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Ramaphosa: Quiet diplomacy 2.0

05 Sep 2020 at 09:32hrs | Views
ZIMBABWE is in turmoil. It is facing the twin political and economic challenges again. Political tensions are high and activists are paying the price. Inflation, while now a bit stagnant, but it is above 700%, the highest in the Southern African Development Community (Sadc) region. Workers are struggling to meet their basic needs. South Africa once again is trying to help stabilise the situation in its northern neighbour.

Each time things go haywire in Zimbabwe, South Africa had been there to mop up the mess. South Africa has a big population, a staggering 56 million at last count. This is a mammoth figure considering her neighbour's population. Lesotho and Botswana have slightly above two million each, Namibia around 2,5 million, Eswathini 1,3 million, Mozambique 25 million and Zimbabwe around 16 million.

South Africa has the highest white population in Africa more than 5,5 million one in 10 of its citizens. It has the biggest, diversified and most sophisticated economy in sub-Saharan Africa. It is that big that the European Union had a separate economic partnership agreement (EPA) with South Africa while all the remaining Sadc member States were lumped together.

South Africa has developed mining, construction, manufacturing, entertainment, tourism, telecommunications and agriculture industries. It also has relatively the best tertiary education, health, roads and housing facilities in the region or continent. Its economy while sometimes it wobbles still remains among the best emerging markets, hence its esteemed membership of BRICS an economic bloc headlined by Brazil, Russia, India, China and South Africa.

South Africa's social and economic conditions make it an attractive migration spot. People migrate to it from as far as Ethiopia in the east, Nigeria in the west and the Democratic Republic of Congo in central Africa. It is a miniature version of the United States a land of opportunities. Many Africans migrate to it, building its economy and at the same time stretching it for social services.

Zimbabwe has had a long political and economic relationship with South Africa both in colonial and post-independence period. South Africa is its largest trading partner. Zimbabweans suffering both economic and political challenges find it easier to legally or illegally settle in South Africa. To date, an estimated three million Zimbabweans are estimated to have settled in South Africa.

South Africa feels the strain from any instability in its political and economic turbulent neighbour. More often than not, it has to jump into the fray to stabilise the situation. Post-independence, South Africa first came to Zimbabwe in 2007 after then President Thabo Mbeki the philosopher king asked and got a mandate from Sadc to intervene in Zimbabwe's deteriorating economic and political situation.

Mbeki embarked on "quiet diplomacy" as opposed to "megaphone diplomacy" that the British had adopted towards Zimbabwe. Mbeki would not denigrate the Zimbabwe administration in public, but would behind the scenes nudge it in a good direction.

It took him two years to get Zimbabwe's political parties to talk and hammer out a political settlement global political agreement that helped create a coalition government that ran Zimbabwe between 2009 and 2013.

Mbeki seemed to have realised early that Robert Mugabe, then Zimbabwe's leader, was a proud man. He realised that talking down to Mugabe in public would not help the situation.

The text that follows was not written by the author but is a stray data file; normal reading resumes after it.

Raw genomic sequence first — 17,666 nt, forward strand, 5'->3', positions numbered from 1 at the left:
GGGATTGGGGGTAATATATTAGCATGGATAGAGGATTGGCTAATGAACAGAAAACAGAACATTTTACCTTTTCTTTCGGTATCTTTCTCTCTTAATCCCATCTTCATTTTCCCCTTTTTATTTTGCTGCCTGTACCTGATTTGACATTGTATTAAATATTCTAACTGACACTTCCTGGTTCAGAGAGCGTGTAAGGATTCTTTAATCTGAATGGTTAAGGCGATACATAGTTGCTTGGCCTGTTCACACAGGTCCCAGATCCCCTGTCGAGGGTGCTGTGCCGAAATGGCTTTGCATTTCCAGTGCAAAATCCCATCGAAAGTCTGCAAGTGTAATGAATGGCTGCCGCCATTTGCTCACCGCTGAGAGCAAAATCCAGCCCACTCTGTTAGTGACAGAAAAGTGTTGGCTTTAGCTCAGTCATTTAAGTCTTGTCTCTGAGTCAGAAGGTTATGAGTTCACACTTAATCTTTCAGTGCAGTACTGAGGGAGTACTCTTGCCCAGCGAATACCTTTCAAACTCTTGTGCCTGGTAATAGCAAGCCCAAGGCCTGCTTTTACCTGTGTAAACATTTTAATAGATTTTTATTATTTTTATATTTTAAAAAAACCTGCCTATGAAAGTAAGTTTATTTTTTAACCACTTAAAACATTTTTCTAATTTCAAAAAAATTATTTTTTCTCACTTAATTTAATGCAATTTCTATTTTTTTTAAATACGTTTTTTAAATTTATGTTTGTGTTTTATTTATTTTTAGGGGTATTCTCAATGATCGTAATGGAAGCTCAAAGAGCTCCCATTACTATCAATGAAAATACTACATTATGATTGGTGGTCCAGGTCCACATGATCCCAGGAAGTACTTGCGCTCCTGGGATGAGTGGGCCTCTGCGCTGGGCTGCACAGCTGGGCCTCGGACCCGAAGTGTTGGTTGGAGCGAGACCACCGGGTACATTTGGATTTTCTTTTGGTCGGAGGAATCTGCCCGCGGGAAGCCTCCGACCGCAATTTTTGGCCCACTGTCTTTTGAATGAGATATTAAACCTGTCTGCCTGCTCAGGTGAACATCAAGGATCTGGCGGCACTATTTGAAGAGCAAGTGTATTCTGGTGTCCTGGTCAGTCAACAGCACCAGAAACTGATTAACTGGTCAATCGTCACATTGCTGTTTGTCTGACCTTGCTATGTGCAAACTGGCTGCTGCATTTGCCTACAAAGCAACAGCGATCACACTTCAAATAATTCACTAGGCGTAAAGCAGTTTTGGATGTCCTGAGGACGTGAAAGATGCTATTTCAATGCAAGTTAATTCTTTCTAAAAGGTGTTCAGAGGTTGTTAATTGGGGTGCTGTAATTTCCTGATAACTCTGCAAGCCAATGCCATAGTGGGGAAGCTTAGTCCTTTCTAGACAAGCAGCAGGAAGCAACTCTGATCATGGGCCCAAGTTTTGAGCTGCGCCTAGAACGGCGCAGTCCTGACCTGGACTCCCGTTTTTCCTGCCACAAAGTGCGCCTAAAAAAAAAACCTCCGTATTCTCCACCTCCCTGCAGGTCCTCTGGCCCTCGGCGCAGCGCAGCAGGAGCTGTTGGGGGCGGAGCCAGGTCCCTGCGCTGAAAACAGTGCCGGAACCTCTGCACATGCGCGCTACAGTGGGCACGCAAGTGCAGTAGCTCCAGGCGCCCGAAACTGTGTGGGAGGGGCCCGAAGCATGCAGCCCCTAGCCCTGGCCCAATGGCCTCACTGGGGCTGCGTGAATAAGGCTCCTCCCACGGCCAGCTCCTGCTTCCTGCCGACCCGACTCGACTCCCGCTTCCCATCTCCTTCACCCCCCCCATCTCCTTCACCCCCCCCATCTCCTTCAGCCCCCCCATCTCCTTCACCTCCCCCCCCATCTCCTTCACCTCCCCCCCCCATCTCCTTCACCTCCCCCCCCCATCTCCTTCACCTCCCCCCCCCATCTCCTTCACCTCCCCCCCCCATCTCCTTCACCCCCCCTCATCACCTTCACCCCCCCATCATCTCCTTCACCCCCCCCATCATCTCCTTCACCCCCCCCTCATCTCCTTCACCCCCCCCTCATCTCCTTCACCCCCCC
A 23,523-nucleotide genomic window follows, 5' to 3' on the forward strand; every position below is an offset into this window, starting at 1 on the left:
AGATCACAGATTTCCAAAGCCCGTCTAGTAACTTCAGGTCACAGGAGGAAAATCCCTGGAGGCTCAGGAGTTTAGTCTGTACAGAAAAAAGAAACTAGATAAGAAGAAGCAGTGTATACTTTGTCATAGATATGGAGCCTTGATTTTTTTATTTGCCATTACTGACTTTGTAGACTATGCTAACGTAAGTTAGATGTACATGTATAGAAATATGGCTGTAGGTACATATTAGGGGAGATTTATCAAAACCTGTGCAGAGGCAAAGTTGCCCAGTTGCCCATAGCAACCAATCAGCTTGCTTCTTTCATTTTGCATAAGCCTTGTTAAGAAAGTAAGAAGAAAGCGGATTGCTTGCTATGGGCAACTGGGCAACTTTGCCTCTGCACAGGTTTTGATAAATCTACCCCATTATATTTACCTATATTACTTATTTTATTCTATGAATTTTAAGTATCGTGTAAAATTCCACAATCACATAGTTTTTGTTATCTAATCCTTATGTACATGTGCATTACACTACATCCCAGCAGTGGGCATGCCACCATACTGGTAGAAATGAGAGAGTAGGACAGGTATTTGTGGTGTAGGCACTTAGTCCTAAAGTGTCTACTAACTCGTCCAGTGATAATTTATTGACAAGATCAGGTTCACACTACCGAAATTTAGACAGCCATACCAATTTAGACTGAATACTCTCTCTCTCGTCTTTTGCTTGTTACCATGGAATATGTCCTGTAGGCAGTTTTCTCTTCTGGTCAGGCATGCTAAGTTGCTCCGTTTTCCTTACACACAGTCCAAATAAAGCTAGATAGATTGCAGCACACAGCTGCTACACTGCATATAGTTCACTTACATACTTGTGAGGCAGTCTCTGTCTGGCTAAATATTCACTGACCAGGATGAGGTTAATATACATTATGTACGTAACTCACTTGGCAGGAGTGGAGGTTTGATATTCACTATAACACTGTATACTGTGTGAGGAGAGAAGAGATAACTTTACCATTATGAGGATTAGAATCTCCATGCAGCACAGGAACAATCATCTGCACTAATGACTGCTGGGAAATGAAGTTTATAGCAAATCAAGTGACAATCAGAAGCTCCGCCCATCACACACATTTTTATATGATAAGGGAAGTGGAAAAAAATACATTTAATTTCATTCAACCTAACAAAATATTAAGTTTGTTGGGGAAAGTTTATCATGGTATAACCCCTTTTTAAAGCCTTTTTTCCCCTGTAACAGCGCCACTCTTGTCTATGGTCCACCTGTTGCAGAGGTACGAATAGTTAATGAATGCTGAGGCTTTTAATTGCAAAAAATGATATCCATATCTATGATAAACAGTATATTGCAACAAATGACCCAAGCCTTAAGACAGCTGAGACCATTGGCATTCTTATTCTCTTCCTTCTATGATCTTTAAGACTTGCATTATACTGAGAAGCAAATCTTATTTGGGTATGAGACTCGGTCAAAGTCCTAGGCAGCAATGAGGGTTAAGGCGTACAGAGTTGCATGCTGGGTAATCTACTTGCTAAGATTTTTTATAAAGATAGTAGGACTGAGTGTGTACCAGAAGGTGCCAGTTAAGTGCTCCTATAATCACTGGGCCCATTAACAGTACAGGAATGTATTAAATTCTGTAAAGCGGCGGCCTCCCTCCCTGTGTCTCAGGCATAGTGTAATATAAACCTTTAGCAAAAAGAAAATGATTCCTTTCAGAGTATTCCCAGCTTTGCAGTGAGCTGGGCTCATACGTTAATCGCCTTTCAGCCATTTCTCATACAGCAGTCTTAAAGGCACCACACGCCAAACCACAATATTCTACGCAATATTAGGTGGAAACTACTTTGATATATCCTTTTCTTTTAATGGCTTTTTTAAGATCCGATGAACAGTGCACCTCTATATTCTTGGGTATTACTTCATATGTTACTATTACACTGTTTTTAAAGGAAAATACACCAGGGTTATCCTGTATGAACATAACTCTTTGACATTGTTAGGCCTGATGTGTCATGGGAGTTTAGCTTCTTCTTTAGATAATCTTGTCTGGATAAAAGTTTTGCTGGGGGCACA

Whenever Mugabe felt attacked, he used the public spaces to hit back and hard.

Archbishop Desmond Tutu was called a "little bitter bishop", Tony Blair was reminded "to keep his little cold island" and George W Bush was told "United States is not the world prefect".

Enter 2020, President Cyril Ramaphosa acted like the big brother to Zimbabwe.

He announced he was sending a fact-finding delegation to investigate the crisis in Zimbabwe.

Ramaphosa made the mistake of calling it special envoys and the Emmerson Mnangagwa administration latched on to it. It refused the envoys to see anyone else.

Ramaphosa had made an elementary mistake unlike Mbeki who sought Sadc mandate to intervene.

Ramaphosa is trying to salvage his dignity, lick his wounds and has made another error of judgment.

On Monday he announced the African National Congress (ANC) was sending a delegation to meet Zanu-PF over issues in Zimbabwe.

This is a stance drawing on filial liberation credentials. He hopes Mnangagwa would this time give him an ear.

The problem with this arrangement is it is refined "quiet diplomacy". This is "quiet diplomacy 2.0", and its effectiveness has never been tested.

The development makes the discussions "private" between two sisterly/brotherly organisations. ANC will not account to the South African government and the opposition in South Africa cannot question progress on the initiative in Parliament.

A smart move, but filled with potential obstacles, especially when the Harare dispensation is not sincere in its dealings.

Hopefully, Ramaphosa learns this quickly and move to have Zimbabwe on the Sadc agenda. Being on the regional agenda gives lots of leverage to his diplomatic efforts, it becomes a regional issue and avoids it being framed as a bilateral issue.

The longer he takes, the more it festers and with the COVID-19 pandemic South Africa is on the edge as its economy slows down and many of its workers thrown into the streets with a local government election looming in 2021.

Paidamoyo Muzulu is a journalist based in Harare. He writes here in his personal capacity.

Source - newsday
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